Elanco: Parasite Poster - Signal Theory

Elanco: Parasite Poster

Turning a small mistake into a big engagement opportunity for Elanco.

Graphic icon of an outline of a head – inside that is a brain with a keyhole in it.Parasites are a preventable cause of disease in dogs. However, because of the ostrich effect (aka a head-in-the-sand, “not my dog” mentality), pet owners may believe their pets are safe from the threats that surround them every day. We needed to show them how very much at risk their buddy is.


Vet office waiting room with Parasite Poster hanging on wall while a dog owner and their dog sit while another one carries their small dog.




Veterinary clinics are filled with marketing materials vying for a pet owner’s attention. So when Signal Theory was tasked with creating an educational poster around parasite risk, we wanted to do something we knew would create engagement.

Image of little dog looking at an illustrated poster.


We leaned into a basic but satisfying cognitive process called visual search. In visual search, an observer  looks for a target in  a crowd of distractors. If you’ve ever done a word search or played Where’s Waldo, you’re familiar with the concept. In most cases, these puzzles are rapidly and satisfyingly resolved.


To educate pet owners on all the threats their dogs could be exposed to in their daily interactions, the team created a fun and engaging illustrated puzzle that included a myriad of parasite threats to be searched out and found, including six squirrels.

Can you spot the everyday parasite threats?
Illustration of dogs mingling in park. Dog in center digs a hole..
Illustration of dogs mingling in park. Dog in center sniffs another's rear-end.
Illustration of dogs mingling in park. Dog in center dragging his bottom on the grass.


As printing drew close, the roadkill squirrel was deemed a little too odious to include and was removed. Unfortunately, it wasn’t removed from the key.

By omitting this sixth squirrel, this “simple” puzzle then accidentally engaged the endowed progress effect, where because of the investment already made, the brain literally cannot quit until the puzzle is solved. (And why you see progress bars in many online surveys.)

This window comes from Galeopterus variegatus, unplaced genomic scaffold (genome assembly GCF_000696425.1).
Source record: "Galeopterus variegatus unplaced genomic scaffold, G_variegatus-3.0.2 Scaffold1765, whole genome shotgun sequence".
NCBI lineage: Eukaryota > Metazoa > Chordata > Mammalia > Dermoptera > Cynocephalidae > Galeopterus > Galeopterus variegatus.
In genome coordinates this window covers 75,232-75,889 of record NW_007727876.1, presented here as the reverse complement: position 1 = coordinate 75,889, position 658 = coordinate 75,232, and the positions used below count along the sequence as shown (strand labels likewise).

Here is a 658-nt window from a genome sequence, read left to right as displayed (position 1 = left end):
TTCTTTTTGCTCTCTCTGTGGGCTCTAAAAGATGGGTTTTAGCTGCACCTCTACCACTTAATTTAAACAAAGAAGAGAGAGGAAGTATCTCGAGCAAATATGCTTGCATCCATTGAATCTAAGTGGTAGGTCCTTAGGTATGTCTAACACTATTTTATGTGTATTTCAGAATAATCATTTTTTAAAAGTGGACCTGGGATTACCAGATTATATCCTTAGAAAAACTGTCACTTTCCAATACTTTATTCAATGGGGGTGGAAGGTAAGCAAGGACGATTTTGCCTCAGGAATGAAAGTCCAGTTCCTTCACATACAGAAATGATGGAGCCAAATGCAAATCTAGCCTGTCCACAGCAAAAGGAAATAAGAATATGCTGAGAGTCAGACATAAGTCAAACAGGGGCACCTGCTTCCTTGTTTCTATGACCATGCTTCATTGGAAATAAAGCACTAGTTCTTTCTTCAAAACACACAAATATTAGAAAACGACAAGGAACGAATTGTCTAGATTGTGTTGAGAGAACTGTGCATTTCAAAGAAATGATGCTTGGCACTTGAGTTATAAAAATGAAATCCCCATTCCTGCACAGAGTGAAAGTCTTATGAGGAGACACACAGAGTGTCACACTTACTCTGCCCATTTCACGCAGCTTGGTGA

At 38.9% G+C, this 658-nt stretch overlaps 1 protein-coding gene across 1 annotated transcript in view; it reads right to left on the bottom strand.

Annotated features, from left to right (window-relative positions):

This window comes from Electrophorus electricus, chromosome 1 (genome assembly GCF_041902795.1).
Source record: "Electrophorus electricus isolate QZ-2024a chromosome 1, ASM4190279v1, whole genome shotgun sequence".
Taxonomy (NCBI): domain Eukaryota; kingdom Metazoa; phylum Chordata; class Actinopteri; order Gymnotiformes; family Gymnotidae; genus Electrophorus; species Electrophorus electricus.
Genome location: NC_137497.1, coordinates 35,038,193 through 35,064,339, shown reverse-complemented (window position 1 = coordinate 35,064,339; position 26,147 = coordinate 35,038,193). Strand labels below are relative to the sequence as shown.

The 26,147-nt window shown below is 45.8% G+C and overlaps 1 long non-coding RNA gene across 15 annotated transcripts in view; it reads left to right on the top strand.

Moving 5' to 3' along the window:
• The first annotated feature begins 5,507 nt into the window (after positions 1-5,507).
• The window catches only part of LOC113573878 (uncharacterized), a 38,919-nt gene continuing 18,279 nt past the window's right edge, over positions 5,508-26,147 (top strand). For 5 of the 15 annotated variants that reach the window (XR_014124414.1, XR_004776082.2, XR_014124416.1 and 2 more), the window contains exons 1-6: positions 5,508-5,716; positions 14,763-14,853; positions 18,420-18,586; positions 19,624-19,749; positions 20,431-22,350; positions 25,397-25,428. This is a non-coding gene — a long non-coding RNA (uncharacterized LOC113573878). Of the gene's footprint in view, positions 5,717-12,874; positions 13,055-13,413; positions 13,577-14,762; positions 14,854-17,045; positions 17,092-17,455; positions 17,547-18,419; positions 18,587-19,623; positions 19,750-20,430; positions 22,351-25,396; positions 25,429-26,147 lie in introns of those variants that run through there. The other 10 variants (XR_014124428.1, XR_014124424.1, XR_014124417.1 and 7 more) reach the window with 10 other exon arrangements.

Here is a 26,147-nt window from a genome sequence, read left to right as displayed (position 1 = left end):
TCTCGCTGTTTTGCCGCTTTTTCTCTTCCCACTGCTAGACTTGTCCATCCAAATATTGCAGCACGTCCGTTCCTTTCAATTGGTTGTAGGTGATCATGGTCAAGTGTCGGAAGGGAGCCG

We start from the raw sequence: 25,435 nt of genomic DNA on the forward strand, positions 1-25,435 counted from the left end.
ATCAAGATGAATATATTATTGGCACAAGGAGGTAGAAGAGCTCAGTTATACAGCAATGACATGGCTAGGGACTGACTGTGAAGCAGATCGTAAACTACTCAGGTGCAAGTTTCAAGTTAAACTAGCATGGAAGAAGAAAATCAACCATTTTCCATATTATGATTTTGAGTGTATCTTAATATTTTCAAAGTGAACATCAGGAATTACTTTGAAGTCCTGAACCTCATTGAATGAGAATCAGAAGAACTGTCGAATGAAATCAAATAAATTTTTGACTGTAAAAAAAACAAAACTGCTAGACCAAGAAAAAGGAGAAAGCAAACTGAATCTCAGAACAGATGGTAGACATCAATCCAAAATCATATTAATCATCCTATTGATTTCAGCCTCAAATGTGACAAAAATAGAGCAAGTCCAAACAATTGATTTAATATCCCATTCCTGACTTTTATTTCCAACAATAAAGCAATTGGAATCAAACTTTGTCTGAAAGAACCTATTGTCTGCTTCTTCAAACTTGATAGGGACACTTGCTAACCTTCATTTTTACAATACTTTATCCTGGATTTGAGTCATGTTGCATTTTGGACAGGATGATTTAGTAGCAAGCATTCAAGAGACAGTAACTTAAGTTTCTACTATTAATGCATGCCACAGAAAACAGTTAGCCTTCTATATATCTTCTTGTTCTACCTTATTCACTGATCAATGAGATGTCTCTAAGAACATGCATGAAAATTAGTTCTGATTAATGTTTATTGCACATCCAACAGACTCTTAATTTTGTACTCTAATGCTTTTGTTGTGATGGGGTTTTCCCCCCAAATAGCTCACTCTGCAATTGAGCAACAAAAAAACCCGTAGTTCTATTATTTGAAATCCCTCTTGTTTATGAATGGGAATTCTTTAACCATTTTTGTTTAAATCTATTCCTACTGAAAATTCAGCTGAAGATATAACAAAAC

Because of the endowed progress effect and the amount of time already invested in finding the five squirrels, as well as all the other listed threats, clinic staff searched tirelessly for that sixth squirrel to complete their task.


The accidental omission of the sixth squirrel in the puzzle resulted in multiple calls from clinic staff driven to find that final rodent.

“We have been searching for weeks. We need to know where that dang thing is!”

Detail from large poster of illustrated squirrel holding a nut.

To turn frustration into reward, Signal Theory creatively worked to right the error by mailing each clinic that reached out a stuffed branded “Sixth Squirrel,” thanking them for their engagement with the poster and for displaying it prominently in their clinics. This out-of-the box touch allowed Elanco to form a closer bond with its clinical audience.




Visual search creates engagement


Endowed progress effect keeps engagement active through completion


By owning mistakes, brands can capitalize on the pratfall effect to surprise and delight – and can even make your brand even more “human” and likable

Detail from poster: You can find threats from harmful parasites almost anywhere.
Two people smiling and interacting with seek and find poster
Keep pets protected with year-round parasite protection

Oval button with this text: Connect with Signal Theory

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